2.50
Hdl Handle:
http://hdl.handle.net/10755/161702
Type:
Presentation
Title:
Nocturnal polyuria in type 2 diabetics
Abstract:
Nocturnal polyuria in type 2 diabetics
Conference Sponsor:Midwest Nursing Research Society
Conference Year:2001
Author:Chasens, Eileen
P.I. Institution Name:Wayne State University
Contact Address:College of Nursing, 350 Cohn 5557 Cass Avenue, Detroit, MI, 48202, USA
Contact Telephone:313.577.1793
Purpose: Polyuria in persons with DM should abate after glucose control is established. However, nocturnal polyuria is also a symptom of obstructive sleep apnea (OSA). This study examined glucose control, OSA, and nocturnal urine production. Conceptual Framework: Umlauf et al.’s (1999) Sleep Related Breathing Disorders—Nocturia Model describes the events in OSA where negative thoracic pressure causes a false signal of fluid overload. The release of atrial natriuretic peptide induces a diuresis. Methods: Subjects were adults (median age=64, range 51-91; 57% women; 67% Black) with nocturia ³ 2/night. Nondiabetic (n=20, HbA1c £ 6.2%) and type 2 DM subjects (n=10, HbA1c ³ 7.0%) were observed for intake/output, blood and urine sampling, and polysomnography. Results: No subject had a FBS above 170mg/dL and only one had a trace overnight glycosuria. Undetected OSA was found in 60% of type 2 DM subjects. Subjects with apnea/hypopnea index (AHI) ³ 15 had increased overnight urine production (p=.028) and type 2 DM subjects with AHI ³ 15 had the highest nocturnal urine production (p=.009) by minute volume change scores. Conclusions: The findings suggest that nocturia, OSA, and type 2 DM frequently coexists and may be interrelated.
Repository Posting Date:
26-Oct-2011
Date of Publication:
17-Oct-2011
Sponsors:
Midwest Nursing Research Society

Full metadata record

DC FieldValue Language
dc.typePresentationen_GB
dc.titleNocturnal polyuria in type 2 diabeticsen_GB
dc.identifier.urihttp://hdl.handle.net/10755/161702-
dc.description.abstract<table><tr><td colspan="2" class="item-title">Nocturnal polyuria in type 2 diabetics</td></tr><tr class="item-sponsor"><td class="label">Conference Sponsor:</td><td class="value">Midwest Nursing Research Society</td></tr><tr class="item-year"><td class="label">Conference Year:</td><td class="value">2001</td></tr><tr class="item-author"><td class="label">Author:</td><td class="value">Chasens, Eileen</td></tr><tr class="item-institute"><td class="label">P.I. Institution Name:</td><td class="value">Wayne State University</td></tr><tr class="item-address"><td class="label">Contact Address:</td><td class="value">College of Nursing, 350 Cohn 5557 Cass Avenue, Detroit, MI, 48202, USA</td></tr><tr class="item-phone"><td class="label">Contact Telephone:</td><td class="value">313.577.1793</td></tr><tr class="item-email"><td class="label">Email:</td><td class="value">e.chasens@wayne.edu</td></tr><tr><td colspan="2" class="item-abstract">Purpose: Polyuria in persons with DM should abate after glucose control is established. However, nocturnal polyuria is also a symptom of obstructive sleep apnea (OSA). This study examined glucose control, OSA, and nocturnal urine production. Conceptual Framework: Umlauf et al.&rsquo;s (1999) Sleep Related Breathing Disorders&mdash;Nocturia Model describes the events in OSA where negative thoracic pressure causes a false signal of fluid overload. The release of atrial natriuretic peptide induces a diuresis. Methods: Subjects were adults (median age=64, range 51-91; 57% women; 67% Black) with nocturia &sup3; 2/night. Nondiabetic (n=20, HbA1c &pound; 6.2%) and type 2 DM subjects (n=10, HbA1c &sup3; 7.0%) were observed for intake/output, blood and urine sampling, and polysomnography. Results: No subject had a FBS above 170mg/dL and only one had a trace overnight glycosuria. Undetected OSA was found in 60% of type 2 DM subjects. Subjects with apnea/hypopnea index (AHI) &sup3; 15 had increased overnight urine production (p=.028) and type 2 DM subjects with AHI &sup3; 15 had the highest nocturnal urine production (p=.009) by minute volume change scores. Conclusions: The findings suggest that nocturia, OSA, and type 2 DM frequently coexists and may be interrelated.</td></tr></table>en_GB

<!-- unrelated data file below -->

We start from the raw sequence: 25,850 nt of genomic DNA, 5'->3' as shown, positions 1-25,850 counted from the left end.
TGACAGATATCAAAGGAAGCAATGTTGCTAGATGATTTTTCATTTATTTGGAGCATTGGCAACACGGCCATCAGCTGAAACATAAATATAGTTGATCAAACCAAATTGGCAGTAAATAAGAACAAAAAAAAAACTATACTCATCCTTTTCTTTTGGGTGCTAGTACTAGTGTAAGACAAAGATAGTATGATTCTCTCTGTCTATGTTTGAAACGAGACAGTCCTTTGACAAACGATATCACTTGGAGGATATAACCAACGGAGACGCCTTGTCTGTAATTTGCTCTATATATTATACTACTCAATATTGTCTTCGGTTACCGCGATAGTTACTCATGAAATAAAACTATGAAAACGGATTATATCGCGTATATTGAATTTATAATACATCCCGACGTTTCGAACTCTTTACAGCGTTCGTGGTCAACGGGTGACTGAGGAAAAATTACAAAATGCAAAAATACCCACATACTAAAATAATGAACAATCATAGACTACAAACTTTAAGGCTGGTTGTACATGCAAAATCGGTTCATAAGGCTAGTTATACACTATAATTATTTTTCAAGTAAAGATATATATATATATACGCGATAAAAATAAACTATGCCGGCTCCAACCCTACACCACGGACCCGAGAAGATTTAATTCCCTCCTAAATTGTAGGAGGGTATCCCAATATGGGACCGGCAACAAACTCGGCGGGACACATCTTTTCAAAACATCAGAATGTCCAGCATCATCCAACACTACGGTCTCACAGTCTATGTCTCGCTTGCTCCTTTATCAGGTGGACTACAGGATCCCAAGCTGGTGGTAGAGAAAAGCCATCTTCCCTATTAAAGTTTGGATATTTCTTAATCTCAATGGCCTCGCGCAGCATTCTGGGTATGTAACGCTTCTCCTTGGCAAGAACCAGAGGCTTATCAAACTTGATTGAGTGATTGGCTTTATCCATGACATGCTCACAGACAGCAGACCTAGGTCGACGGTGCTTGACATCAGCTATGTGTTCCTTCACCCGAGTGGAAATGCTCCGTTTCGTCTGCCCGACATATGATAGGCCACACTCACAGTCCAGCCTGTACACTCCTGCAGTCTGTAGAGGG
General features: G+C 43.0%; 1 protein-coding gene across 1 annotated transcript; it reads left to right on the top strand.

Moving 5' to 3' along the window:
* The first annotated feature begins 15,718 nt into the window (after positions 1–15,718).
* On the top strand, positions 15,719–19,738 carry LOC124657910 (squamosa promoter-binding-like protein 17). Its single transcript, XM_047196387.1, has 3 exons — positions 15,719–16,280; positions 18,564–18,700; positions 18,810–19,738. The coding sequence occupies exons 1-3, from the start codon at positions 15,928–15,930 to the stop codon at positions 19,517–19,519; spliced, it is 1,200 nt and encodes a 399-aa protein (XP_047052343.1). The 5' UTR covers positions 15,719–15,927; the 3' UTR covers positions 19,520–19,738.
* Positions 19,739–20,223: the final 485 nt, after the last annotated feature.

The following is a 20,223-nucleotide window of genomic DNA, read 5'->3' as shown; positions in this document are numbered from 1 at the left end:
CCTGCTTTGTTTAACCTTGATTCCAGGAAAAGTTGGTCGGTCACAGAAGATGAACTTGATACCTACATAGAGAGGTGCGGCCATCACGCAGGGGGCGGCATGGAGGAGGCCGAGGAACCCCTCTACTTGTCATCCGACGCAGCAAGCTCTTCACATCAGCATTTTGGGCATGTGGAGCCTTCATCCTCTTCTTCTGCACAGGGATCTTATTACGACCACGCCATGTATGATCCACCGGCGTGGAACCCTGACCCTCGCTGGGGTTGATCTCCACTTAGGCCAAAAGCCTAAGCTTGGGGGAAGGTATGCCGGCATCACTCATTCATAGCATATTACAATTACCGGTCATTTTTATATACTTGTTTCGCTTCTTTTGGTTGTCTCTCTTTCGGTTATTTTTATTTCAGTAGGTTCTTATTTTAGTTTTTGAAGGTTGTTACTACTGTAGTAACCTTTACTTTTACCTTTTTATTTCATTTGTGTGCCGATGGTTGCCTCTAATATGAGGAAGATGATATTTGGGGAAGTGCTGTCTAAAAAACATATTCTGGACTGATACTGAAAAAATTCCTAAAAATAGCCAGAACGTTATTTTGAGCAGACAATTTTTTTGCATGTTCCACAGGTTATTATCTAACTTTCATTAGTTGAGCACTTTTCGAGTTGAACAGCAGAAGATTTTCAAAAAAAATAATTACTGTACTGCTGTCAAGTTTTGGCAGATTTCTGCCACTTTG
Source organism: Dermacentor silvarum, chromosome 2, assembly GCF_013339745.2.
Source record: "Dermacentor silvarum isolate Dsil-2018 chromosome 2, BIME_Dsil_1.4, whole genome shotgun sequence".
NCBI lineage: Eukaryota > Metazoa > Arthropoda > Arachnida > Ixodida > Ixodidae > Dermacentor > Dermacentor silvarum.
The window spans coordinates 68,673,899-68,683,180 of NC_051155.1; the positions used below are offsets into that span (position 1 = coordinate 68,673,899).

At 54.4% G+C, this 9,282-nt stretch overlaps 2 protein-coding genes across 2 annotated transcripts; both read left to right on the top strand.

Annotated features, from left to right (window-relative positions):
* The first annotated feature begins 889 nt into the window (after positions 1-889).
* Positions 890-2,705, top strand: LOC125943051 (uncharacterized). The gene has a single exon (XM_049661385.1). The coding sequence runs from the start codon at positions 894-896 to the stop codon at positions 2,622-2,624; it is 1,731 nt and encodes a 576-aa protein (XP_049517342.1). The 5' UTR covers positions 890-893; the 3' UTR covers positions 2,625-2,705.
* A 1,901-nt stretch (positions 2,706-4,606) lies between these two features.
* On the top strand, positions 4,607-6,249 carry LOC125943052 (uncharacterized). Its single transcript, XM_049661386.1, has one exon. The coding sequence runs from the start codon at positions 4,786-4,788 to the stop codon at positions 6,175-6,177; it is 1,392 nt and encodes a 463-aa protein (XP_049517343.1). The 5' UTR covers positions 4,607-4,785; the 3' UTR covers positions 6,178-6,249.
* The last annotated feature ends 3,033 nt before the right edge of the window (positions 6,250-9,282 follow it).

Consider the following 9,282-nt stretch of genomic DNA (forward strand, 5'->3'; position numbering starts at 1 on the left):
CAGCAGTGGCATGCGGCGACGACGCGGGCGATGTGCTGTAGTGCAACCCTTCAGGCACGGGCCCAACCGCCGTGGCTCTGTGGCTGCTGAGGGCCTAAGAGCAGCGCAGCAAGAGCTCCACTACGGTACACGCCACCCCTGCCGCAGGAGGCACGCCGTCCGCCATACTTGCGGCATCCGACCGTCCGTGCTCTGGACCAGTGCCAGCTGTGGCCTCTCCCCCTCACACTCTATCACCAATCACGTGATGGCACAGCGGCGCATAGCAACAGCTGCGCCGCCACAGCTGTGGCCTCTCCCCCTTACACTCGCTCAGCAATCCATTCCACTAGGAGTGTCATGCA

dc.date.available2011-10-26T23:25:50Z-
dc.date.issued2011-10-17en_GB
dc.date.accessioned2011-10-26T23:25:50Z-
dc.description.sponsorshipMidwest Nursing Research Societyen_GB
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